The risk is that if we change nothing, we’ll just continue to drift, mulling along in neutral. I know I feel that I am somewhat. And it’s not because I look around at the scattered remains of the hobbies I picked up and discarded during the last 16 months (we were going through some stuff, allow yourself to have just made it through and be proud of that achievement), but because as we’re beginning to have our freedoms rewarded back to us, I don’t know what to do. I don’t have the drive to get back out, to push myself, to develop, and yet feel that to stay still feels awfully like admitting defeat. It’s practically a step backwards when I know I have this chance to do more.

I think what I’m trying to say is that I want you, me, all of us, to embrace this opportunity to make something better for all of us. Easy words, hard in practice. But it’s a nice thought.

When I finished my round of counselling, the lovely man who had been listening to my rambling (and applying a rather pleasing mix of cognitive behavioural therapy techniques and PDM inspired psychodynamics) told me that it seemed to him that I was very likely a sufferer of manic depression. He couldn’t clinically diagnose me but he strongly recommended that I visit a GP as he very much thought a bipolar diagnosis fit my symptoms. He stressed, again, counsellors are not legally able to diagnose their clients (never patients, because that denotes a medical practice and feels really clinical) but if we had to be pushed he’d say the odds were definitely on that I would benefit from a medical diagnosis and medication.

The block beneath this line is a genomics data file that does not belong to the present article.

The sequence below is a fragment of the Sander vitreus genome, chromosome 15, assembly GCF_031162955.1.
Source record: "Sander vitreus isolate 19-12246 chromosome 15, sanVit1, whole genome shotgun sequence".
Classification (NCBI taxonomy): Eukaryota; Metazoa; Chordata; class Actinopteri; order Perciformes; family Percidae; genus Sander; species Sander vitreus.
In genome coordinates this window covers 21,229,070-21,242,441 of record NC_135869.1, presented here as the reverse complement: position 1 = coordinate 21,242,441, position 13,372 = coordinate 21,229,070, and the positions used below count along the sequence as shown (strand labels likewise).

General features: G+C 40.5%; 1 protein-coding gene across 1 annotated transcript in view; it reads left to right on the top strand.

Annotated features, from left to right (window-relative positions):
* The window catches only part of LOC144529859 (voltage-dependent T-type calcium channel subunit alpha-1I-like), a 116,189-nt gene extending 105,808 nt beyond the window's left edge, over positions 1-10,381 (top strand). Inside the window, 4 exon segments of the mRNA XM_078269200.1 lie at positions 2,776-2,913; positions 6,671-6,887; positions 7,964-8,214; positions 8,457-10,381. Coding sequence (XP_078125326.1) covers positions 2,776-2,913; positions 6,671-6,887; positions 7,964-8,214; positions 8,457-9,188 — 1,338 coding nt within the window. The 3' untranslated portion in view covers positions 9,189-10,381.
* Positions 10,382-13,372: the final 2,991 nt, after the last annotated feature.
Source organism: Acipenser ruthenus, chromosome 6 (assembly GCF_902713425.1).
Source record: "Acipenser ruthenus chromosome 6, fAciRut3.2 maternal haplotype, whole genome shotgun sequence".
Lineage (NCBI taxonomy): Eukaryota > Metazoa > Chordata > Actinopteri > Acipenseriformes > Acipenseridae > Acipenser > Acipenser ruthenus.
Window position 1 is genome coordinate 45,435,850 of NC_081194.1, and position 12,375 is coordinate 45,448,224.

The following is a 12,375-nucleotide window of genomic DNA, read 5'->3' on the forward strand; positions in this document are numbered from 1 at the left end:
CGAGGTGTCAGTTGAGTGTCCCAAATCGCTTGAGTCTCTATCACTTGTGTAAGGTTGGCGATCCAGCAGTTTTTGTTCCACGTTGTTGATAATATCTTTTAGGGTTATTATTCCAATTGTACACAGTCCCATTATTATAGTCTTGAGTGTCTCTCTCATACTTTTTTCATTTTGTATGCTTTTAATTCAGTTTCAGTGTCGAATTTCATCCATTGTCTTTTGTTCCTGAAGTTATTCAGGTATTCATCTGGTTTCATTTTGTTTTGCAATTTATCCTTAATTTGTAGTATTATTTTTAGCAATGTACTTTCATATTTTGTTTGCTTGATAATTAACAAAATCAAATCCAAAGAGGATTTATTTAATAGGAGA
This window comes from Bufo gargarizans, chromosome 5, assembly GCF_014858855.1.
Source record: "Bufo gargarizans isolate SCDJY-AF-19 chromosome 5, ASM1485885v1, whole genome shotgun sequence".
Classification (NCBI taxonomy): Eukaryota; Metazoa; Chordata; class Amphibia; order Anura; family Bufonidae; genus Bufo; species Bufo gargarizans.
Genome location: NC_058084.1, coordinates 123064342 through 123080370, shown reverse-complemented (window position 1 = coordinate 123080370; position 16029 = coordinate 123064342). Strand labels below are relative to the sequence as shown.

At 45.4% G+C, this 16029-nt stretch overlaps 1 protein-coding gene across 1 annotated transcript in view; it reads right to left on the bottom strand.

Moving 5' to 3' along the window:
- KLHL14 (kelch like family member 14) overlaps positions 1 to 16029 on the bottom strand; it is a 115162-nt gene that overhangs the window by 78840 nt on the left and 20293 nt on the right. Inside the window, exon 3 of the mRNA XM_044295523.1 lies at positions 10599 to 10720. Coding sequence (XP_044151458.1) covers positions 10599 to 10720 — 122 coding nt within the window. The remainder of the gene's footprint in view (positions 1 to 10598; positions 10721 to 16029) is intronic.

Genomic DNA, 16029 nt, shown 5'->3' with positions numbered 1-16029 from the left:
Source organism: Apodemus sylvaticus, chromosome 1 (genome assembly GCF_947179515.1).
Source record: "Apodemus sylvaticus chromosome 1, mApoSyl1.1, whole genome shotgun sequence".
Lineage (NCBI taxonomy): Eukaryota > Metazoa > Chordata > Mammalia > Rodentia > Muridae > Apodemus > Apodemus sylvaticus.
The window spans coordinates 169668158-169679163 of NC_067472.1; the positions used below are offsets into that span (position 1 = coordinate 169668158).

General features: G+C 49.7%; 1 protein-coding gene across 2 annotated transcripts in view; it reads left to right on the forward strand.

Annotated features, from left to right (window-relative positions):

I never went.

I know why. Despite the knowledge that my life could be made infinitely more stable, I’d be able to do more and perhaps finish a project or two, I was scared that it wouldn’t be a difference I’d like. That having ‘manic depression’ on my medical record would limit my chances, the meds would ‘letterbox’ my moods, just as much robbing me of my glorious highs as much as it blunted the debilitating lows. But most of all, it was the fear of something new that could be better but was an unknown.

I should probably start taking those risks.

‘Flag-waving’ patriotism is not the route to restore a Left-wing government